https://www.congress.gov/bill/117th-congress/house-bill/5427/text

  160. bearcreekbat 2023-01-13

    leslie quite naturally laments the story “A six year old shoots a teacher.”

    This story also raises another problem with the overly simplistic NRA philosophy: “The only thing that stops a bad guy with a gun is a good guy with a gun.” Juanita Jean posts a cartoon today where a NRA cap wearing character says: “The only thing that stops a bad six year old with a gun is a good six year old with a gun.”

    https://juanitajean.com/wp-content/uploads/2023/01/roge230111.gif

    Of course no one would ever suggest that we arm six year olds, but what if the teacher had been armed as the NRA and Trump folks seem to advocate?

    https://www.pbs.org/newshour/show/nra-backs-trumps-call-for-arming-teachers-schools-must-be-the-most-hardened-targets

    Does this group really want a1st grade teacher to start shooting and killing six year olds with a gun? Or if we post armed guards in the school, does this group advocate the shooting to kill any child seen with a gun no matter how young?

  161. e platypus onion 2023-01-13

    Missouri magats recently banned female legislator’s bare arms in an attempt, I guess, to facillitate legitimate rape. According to brilliant former magat, Todd Akins, legitimate rape does not get women pregnant. Therefore legitimate rape should be banned, not female bare arms.

  162. leslie 2023-01-13

    All of the atrocious anecdotes seem to fail against Smith’s “logic” that only 30,000 gun deaths annually, merely 1/23,000 he may have said, out of our population of 360 million, are acceptable in order to protect the religion of the second amendment.

    Machine guns, which some states allow at supervised shooting ranges, perhaps in the Jim Scull range planned with SDGFP in Meade County, in vacation settings, are normalized where recently a teen woman shot and killed her father with an automatic weapon upon recoil in an unexpected direction. Alex Baldwin’s recent ridiculous killing of a filmographer with a loaded weapon in a movie scene exemplifies the gun culture that infests every nook of our society.

    Right wing media amplifies the second amendment problem to gain Republican power, and the entertainment industry glamorizes AR-15s for profit. Putin is now scamming the USA to divide our society. Russian felon Maria Butina is the Republican South Dakota NRA Queen, that Kristi Noem is intent on displacing, with her very own flamethrower “(somersaulting) POOF!”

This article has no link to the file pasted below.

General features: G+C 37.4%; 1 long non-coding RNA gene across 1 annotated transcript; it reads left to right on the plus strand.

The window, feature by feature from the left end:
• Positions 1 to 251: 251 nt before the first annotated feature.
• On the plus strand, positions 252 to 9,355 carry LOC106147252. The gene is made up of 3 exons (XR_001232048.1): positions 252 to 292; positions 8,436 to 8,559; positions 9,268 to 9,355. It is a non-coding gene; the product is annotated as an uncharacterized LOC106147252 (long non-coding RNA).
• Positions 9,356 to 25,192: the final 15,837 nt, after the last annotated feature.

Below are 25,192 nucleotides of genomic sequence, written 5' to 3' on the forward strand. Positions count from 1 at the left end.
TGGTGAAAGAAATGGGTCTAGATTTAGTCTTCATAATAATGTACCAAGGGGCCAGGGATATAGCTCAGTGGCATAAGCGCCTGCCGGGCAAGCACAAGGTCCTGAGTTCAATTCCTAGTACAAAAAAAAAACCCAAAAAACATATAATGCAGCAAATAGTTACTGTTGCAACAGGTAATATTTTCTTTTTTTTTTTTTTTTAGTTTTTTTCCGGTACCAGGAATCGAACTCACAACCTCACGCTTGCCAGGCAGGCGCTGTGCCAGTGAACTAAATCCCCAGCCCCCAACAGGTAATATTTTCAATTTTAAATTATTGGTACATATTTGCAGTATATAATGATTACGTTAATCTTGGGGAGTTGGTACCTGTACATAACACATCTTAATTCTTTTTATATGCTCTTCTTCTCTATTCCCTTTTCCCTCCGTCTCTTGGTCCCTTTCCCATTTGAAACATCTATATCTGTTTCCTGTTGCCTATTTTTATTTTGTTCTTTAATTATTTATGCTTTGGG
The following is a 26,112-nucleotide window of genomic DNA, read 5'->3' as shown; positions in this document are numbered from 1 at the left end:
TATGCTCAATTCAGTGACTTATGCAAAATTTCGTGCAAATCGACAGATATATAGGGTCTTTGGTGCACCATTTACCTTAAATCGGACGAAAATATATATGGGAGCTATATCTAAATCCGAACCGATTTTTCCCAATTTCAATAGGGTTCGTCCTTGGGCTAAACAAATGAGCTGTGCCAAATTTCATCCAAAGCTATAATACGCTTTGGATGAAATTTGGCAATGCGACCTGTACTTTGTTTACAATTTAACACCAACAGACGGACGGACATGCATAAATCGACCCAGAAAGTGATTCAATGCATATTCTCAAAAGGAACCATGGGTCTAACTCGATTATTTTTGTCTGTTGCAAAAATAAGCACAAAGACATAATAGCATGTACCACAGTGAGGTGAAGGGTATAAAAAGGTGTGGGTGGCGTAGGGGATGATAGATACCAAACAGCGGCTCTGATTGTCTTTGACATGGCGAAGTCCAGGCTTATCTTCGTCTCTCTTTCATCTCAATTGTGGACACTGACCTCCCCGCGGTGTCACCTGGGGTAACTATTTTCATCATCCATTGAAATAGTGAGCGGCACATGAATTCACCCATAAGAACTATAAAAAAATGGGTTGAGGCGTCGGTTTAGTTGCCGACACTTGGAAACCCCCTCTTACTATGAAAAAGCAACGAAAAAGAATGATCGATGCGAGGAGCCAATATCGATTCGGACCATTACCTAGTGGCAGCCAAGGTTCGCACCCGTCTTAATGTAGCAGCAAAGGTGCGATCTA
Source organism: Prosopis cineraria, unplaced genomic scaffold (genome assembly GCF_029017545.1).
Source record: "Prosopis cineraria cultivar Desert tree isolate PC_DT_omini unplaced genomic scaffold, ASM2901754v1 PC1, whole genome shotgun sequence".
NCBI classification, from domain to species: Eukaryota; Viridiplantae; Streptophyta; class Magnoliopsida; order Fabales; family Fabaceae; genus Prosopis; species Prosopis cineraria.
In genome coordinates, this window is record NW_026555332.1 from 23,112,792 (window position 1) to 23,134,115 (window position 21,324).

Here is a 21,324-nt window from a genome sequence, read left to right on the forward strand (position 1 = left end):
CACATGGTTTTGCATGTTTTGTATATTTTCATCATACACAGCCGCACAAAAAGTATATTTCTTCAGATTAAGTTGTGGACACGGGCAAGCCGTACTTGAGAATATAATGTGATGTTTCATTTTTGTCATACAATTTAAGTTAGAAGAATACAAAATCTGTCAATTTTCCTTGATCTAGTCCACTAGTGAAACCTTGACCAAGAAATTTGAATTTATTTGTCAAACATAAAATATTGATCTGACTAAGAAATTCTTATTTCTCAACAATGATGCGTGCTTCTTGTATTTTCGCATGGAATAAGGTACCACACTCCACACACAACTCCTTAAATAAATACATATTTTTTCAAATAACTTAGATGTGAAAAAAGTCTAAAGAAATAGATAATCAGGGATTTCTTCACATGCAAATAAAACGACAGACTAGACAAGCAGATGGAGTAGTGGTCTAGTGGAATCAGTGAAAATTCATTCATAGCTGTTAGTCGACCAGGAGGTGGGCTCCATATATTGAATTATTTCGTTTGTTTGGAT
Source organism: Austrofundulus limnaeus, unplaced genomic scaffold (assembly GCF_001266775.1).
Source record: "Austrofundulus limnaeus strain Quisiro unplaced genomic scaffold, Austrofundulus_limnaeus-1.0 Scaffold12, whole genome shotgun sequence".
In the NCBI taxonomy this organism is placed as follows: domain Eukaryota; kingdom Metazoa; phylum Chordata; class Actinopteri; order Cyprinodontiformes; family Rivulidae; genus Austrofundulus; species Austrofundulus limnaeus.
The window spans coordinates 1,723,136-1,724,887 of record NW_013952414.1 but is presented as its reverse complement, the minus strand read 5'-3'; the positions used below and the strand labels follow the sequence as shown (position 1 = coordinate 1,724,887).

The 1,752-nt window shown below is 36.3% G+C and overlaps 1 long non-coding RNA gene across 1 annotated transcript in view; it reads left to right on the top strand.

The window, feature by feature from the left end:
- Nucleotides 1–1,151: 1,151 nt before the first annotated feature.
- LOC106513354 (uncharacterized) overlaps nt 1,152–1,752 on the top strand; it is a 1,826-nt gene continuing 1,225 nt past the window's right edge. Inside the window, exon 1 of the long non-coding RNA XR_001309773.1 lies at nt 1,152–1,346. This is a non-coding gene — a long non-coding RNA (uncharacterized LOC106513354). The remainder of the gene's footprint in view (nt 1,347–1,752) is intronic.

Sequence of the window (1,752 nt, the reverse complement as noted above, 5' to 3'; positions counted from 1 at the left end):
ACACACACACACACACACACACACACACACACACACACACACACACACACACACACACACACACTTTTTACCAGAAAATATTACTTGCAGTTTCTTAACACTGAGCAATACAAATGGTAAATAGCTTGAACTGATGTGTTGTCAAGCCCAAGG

All of the second amendment justifications will fail eventually. It is a matter of how many will die violent gun deaths first, inflicted in absence a well regulated weapons industry. Unless the majority no long rules in our democratic Republic.

  163. leslie 2023-01-13

    In 2022 Joe Manchin (and others) didn’t want to break the filibuster to reinstate the assault weapons ban after it passed the House,…Americans suffered 648 mass shootings last year to preserve the Senate’s sacred traditions.***

    Gun makers know that every delay they can force through lobbying or lawsuits results in more sales.

    Republicans know they can sell the fear of having those weapons taken away to win additional elections.

    The Giffords Law Center reports that deaths from mass shootings were 70 percent less likely during the time the ban was in effect than in the time period before or after.***

    https://www.thenation.com/article/society/court-finds-bump-stocks-legal/

    Smith’s “logic would be to ignore/accept 650 preventable mass shootings and at least a 70% greater occurrence rate than without an assault weapon ban. Stupid.

    Madison’s original second amendment regulation approach was preventing whole categories of citizens from bearing arms. Bumpstocks or other piecemeal regulation do not solve the broad problem guns pose.

  164. jim smith 2023-01-14

    @bearcreekbat